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Let's have a ZIP Code Hootenanny with the Swingin' Six

  • Blog Post by: James Lileks
  • July 1, 2013 - 12:48 PM

The ZIP Code turns 50 this week, and Time Magazine reminds us that it actually stands for something: Zone Improvement Plan Code. Imagine their expressions when they realized this attempt to make things speedier could be summed up by ZIP. Astonishment! What a coincidence! But where does the word “zip” come from, anyway?It’s onomatopoetic. The sound an object makes as it speeds past. Dates from the middle of the 19th century.

The article notes that people objected to being turned into a number. You heard a lot of that. Computers would turn everyone into numbers. When you read science fiction, people in the future had numbers. Winston Smith had a number in “1984.” Patrick McGoohan, in “The Prisoner,” insisted that he was a free man, not a number. Well, the two aren’t exactly mutually exclusive, but I get the point.

So how do you sell the ZIP code to a stubborn, suspicious population? Show  “The Swingin’ Six,” havin’ a Hootenanny on its behalf. Use it day or night!

 

 

UH OH Lionfish will take over the world:

A single female can release upward of 2 million eggs annually that become larvae capable of floating along currents for more than a month, dispersing for hundreds to thousands of miles. They’ll eat whatever they can get their mouths around, which happens to be any fish or invertebrate just a hair smaller than they are.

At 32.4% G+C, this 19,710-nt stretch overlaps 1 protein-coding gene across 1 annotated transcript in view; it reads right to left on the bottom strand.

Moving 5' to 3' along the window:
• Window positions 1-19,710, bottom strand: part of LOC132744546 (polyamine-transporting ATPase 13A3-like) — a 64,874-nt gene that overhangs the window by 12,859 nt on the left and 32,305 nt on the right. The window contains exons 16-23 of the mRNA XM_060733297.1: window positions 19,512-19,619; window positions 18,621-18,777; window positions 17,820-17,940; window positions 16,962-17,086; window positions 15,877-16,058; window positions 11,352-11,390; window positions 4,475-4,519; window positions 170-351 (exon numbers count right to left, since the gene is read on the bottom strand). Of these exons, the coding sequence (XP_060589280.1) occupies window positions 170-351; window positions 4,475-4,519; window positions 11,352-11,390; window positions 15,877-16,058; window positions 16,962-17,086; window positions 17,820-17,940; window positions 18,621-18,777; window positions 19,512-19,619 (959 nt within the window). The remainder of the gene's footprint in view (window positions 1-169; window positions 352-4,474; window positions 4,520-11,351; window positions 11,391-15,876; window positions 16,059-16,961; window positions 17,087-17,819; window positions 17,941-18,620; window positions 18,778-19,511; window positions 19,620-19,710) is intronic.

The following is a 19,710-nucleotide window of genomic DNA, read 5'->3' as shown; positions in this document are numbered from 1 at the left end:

Only a matter of time before they show up at Lake Harriet, gnawing on bathers. The article relates an alarming fact about the Lionfish: it may be the first fish so successful at eating everything else they’ve become morbidly obese.

MUSIC “Surely one of the most bizarre career trajectories in pop history.” Who? I could play one snippet of one song from 30 years ago, and you’d know. Those drums. Via Coudal, a defense of a brillaint drummer who became the poster boy for MOR:

To say that Collins' ingenuity as a solo artist began and ended inside three minutes and within one song may seem a little unfair, though in reality that's almost how it panned out.

Yes. Now, some full-strength music writing:

As Eno escaped with a more or less spotless reputation after traversing the light year's distance in production values between Talking Heads and U2, Collins likewise headed unblinking into the mainstream, and kissed goodbye to any trace of creative eminence that his nascent solo career had thus far afforded him. Gabriel, after a stuttering start, eventually soared into the decade's back end as the canny Fairlight & fretless slick-yet-intellectual archetype, while any such element of risk for his Genesis successor was apparently forever deluged in an all-out commercialist sonic dysentery. The hits just piled up, only to become increasingly forgettable and trivial, whilst the Collins of the mid-to-late 1980s was a ubiquitous, vapid yet outrageously profitable disappointment.

 And never had such an unrelenting arbiter of the casual provoked such ire.

Why? Because Phil Collins was an incredible drummer who worked with the brainiest musicians and jazzmen in progressive rock. I mean, you can’t work with Robert Fripp and then sing “You Can’t Hurry Love.” You - just - CAN’T. That’s all.

 

VIDEO If I was falling to the earth, I might have other priorities. Not this guy.

 

 

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